Medical Device Daily Executive Editor

Sleep labs aren't particularly easy places to get a good night's sleep in, says Allan Brack, VP of sales for the Americas for Somnomedics U.S. (Cooper City, Florida).

First of all, "you're not at home," he told Medical Device Daily. "You're in a room in a lab, or in a doctor's office, or a hospital. Obviously, when you put somebody in that environment, it's strange to begin with."

Then, you're hooked up with a bunch of wires — collecting information via channels — all these wires attached to a nearby "head box" for collecting data, the box then attached to a computer, nearby or in another room, for collection and analysis.

And since you have trouble sleeping, well, it's likely that you're going to wake up once during the night — or twice, or more — perhaps to go to the bathroom.

So all these wires have to be "unhooked, rehooked," Brack says, "and then you have to go back to sleep. It's all complicated and uncomfortable," and those complications make the sleep lab analysis less than precise.

All of this is what he calls "the biggest issue" in sleep studies and an issue that is addressed by Somnomedics and its device for getting around these complications and discomforts by actually making the sleep study accurate.

FDA 510(k)-cleared just last week, the company's Somnoscreen is a lightweight handheld device — somewhat shaped like, and somewhat smaller than, the typical video cassette — that allows the person being tested to avoid the unhooking and rehooking process. Belted to the body, the person can wake up, go to the bathroom or get up to take medicine and immediately return to sleep while the device is collecting data.

"All of the data collection is completely self-contained on the patient," Brack says.

The parent company of Somnomedics is Somnomedics GmBH (Kist, Germany), which has been selling the device in Europe since 2005 and is "just starting" sales in India and Asia, Brack says. He notes that the Somnoscreen will be introduced "literally this week" at a sleep congress in Bangkok.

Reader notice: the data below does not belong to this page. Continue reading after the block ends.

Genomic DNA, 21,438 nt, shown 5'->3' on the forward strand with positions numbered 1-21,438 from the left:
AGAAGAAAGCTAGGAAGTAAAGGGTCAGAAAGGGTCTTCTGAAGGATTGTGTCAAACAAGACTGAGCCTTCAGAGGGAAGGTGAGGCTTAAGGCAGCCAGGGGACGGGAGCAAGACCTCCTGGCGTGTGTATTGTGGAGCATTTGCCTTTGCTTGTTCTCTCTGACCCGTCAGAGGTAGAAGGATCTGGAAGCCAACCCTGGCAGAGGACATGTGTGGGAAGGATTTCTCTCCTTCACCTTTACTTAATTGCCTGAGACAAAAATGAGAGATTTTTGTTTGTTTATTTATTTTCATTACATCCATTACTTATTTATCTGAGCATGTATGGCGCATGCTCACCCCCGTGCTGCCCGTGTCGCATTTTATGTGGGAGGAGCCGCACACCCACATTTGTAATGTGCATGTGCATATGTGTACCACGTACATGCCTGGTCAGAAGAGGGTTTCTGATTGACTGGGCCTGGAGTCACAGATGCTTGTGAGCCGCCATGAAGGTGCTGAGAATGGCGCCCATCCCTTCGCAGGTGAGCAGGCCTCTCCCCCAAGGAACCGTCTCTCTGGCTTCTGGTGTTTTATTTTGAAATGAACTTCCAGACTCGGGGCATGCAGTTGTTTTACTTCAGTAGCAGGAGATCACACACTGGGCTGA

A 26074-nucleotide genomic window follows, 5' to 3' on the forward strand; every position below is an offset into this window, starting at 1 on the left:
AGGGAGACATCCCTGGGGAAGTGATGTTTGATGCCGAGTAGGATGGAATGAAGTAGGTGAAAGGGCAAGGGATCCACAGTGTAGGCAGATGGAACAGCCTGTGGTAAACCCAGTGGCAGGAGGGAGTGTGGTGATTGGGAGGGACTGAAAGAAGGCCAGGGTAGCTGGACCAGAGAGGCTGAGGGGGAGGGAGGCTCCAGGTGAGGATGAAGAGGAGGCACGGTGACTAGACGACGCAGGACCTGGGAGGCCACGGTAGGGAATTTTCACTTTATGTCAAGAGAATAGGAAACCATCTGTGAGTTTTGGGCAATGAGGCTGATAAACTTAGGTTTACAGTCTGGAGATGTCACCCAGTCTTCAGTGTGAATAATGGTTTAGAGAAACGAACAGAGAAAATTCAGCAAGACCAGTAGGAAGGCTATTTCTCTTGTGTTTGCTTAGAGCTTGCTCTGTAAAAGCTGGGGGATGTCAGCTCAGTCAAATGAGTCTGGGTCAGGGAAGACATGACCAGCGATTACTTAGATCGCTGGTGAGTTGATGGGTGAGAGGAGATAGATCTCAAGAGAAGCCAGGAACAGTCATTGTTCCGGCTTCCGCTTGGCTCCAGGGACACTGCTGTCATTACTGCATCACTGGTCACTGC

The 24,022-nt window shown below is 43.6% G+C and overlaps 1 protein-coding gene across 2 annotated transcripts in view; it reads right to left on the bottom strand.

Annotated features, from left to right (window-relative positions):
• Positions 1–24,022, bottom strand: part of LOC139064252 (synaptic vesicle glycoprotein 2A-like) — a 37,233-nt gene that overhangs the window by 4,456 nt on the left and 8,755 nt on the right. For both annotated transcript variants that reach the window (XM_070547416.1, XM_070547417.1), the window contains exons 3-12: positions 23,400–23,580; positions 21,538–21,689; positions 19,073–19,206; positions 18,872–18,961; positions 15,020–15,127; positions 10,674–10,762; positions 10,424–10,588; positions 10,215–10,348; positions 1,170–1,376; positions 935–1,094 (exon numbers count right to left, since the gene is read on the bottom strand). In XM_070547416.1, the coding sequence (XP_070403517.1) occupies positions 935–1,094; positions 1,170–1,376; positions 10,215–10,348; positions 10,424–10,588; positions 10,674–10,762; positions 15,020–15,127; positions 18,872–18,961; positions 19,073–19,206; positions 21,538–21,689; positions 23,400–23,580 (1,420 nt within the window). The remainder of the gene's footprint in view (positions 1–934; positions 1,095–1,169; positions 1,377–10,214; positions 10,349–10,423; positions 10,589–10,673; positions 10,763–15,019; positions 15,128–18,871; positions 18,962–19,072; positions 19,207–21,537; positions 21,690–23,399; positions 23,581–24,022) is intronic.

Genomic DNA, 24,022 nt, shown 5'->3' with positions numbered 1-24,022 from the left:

Over the past two-and-a-half years, he says that the company has sold 800 units, making Somnomedics "the fastest-growing sleep apnea diagnostic company in the world."

And he doesn't see that growth slowing down.

"Ten years ago, sleep studies were minimal, at best," he says. "Now they are exploding as people become aware of the effects of lack of sleep" — ranging from serious traffic mishaps to psychological problems and the whole range of physical ills in between. Concerning the multiple impacts of poor sleep, lack of sleep, "There's no end," according to Brack.

Currently, he says the company is "literally starting" to look at a variety of options for distribution of the Somnoscreen in the U.S., from signing on a third-party distributor to developing its own sales force.

Cost of the device, he says, is "competitive," ranging from $9,000 to $12,000, on up to as much as $30,000, given the accessories that can be added, and matching the particular applications and testing methods desired by the user. At the high end this can range to the addition of digital video and audio options, with built-in infrared light source and radio transmitter for a complete sleep lab operation. The system is also modular, for later upgrading.

Brack notes that the device can be used to track a person's sleep either in real-time, "literally scoring various parameters as the patient sleeps," or collected on a flashcard and then plugged into a computer for later analysis.

Besides the ease of use, he says, Somnomedics "has some things no one else has" — primarily a continuous blood pressure collection system, thus adding in checking on possible cardiovascular co-morbidities.

The icing on the marketing cake is reimbursement coding well in place for such studies.

Parent company Somnomedics GmBH develops other types of sleep study devices, and some of these will be presented to the FDA for clearance, as early as this year, Brack said, including smaller devices with similar features.

The portable Somnoscreen will be shown at the "Focus on Respiratory Care & Sleep Medicine Conference" at the Opryland Hotel in Nashville, Tennessee, April 19 to 21.